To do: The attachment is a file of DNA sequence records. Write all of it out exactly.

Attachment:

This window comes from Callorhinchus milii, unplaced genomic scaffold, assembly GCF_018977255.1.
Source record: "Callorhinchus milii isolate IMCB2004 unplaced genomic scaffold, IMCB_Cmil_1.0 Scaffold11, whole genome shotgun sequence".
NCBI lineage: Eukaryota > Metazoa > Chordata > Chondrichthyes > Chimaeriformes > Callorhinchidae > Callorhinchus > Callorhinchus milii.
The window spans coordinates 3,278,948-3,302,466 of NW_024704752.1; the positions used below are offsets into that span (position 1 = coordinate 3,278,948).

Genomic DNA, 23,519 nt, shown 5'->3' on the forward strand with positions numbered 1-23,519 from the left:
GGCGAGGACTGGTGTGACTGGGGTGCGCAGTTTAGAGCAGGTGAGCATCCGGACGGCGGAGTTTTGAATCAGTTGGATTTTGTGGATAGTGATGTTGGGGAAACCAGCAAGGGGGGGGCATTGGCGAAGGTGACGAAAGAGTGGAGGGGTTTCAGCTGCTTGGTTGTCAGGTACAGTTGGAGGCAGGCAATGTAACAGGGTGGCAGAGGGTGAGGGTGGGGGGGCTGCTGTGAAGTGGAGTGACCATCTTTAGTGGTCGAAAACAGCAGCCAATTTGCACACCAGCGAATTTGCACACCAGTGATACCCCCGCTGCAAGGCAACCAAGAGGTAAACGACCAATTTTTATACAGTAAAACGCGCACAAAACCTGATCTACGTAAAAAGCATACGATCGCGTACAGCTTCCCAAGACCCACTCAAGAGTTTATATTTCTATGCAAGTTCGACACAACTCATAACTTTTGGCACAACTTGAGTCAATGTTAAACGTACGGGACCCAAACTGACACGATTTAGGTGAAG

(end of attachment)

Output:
This window comes from Callorhinchus milii, unplaced genomic scaffold, assembly GCF_018977255.1.
Source record: "Callorhinchus milii isolate IMCB2004 unplaced genomic scaffold, IMCB_Cmil_1.0 Scaffold11, whole genome shotgun sequence".
NCBI lineage: Eukaryota > Metazoa > Chordata > Chondrichthyes > Chimaeriformes > Callorhinchidae > Callorhinchus > Callorhinchus milii.
The window spans coordinates 3,278,948-3,302,466 of NW_024704752.1; the positions used below are offsets into that span (position 1 = coordinate 3,278,948).

Genomic DNA, 23,519 nt, shown 5'->3' on the forward strand with positions numbered 1-23,519 from the left:
GGCGAGGACTGGTGTGACTGGGGTGCGCAGTTTAGAGCAGGTGAGCATCCGGACGGCGGAGTTTTGAATCAGTTGGATTTTGTGGATAGTGATGTTGGGGAAACCAGCAAGGGGGGGGCATTGGCGAAGGTGACGAAAGAGTGGAGGGGTTTCAGCTGCTTGGTTGTCAGGTACAGTTGGAGGCAGGCAATGTAACAGGGTGGCAGAGGGTGAGGGTGGGGGGGCTGCTGTGAAGTGGAGTGACCATCTTTAGTGGTCGAAAACAGCAGCCAATTTGCACACCAGCGAATTTGCACACCAGTGATACCCCCGCTGCAAGGCAACCAAGAGGTAAACGACCAATTTTTATACAGTAAAACGCGCACAAAACCTGATCTACGTAAAAAGCATACGATCGCGTACAGCTTCCCAAGACCCACTCAAGAGTTTATATTTCTATGCAAGTTCGACACAACTCATAACTTTTGGCACAACTTGAGTCAATGTTAAACGTACGGGACCCAAACTGACACGATTTAGGTGAAG